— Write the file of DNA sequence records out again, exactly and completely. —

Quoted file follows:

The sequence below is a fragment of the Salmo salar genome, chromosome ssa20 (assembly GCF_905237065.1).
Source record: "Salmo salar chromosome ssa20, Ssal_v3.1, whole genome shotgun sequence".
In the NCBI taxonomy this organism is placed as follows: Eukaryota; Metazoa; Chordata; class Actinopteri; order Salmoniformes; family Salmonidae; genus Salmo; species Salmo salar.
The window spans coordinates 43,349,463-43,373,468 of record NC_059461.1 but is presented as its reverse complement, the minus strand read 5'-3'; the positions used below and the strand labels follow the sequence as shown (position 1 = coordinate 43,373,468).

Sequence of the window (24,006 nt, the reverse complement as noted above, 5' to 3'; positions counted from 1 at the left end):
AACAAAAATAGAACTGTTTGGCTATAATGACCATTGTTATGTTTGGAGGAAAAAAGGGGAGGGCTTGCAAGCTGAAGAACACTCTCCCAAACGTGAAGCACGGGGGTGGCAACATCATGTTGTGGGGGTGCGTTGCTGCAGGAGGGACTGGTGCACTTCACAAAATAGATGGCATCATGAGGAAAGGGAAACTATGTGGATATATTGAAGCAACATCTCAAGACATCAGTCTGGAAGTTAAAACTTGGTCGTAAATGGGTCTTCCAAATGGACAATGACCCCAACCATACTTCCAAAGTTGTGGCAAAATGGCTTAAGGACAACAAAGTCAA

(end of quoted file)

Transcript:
The sequence below is a fragment of the Salmo salar genome, chromosome ssa20 (assembly GCF_905237065.1).
Source record: "Salmo salar chromosome ssa20, Ssal_v3.1, whole genome shotgun sequence".
In the NCBI taxonomy this organism is placed as follows: Eukaryota; Metazoa; Chordata; class Actinopteri; order Salmoniformes; family Salmonidae; genus Salmo; species Salmo salar.
The window spans coordinates 43,349,463-43,373,468 of record NC_059461.1 but is presented as its reverse complement, the minus strand read 5'-3'; the positions used below and the strand labels follow the sequence as shown (position 1 = coordinate 43,373,468).

Sequence of the window (24,006 nt, the reverse complement as noted above, 5' to 3'; positions counted from 1 at the left end):
AACAAAAATAGAACTGTTTGGCTATAATGACCATTGTTATGTTTGGAGGAAAAAAGGGGAGGGCTTGCAAGCTGAAGAACACTCTCCCAAACGTGAAGCACGGGGGTGGCAACATCATGTTGTGGGGGTGCGTTGCTGCAGGAGGGACTGGTGCACTTCACAAAATAGATGGCATCATGAGGAAAGGGAAACTATGTGGATATATTGAAGCAACATCTCAAGACATCAGTCTGGAAGTTAAAACTTGGTCGTAAATGGGTCTTCCAAATGGACAATGACCCCAACCATACTTCCAAAGTTGTGGCAAAATGGCTTAAGGACAACAAAGTCAA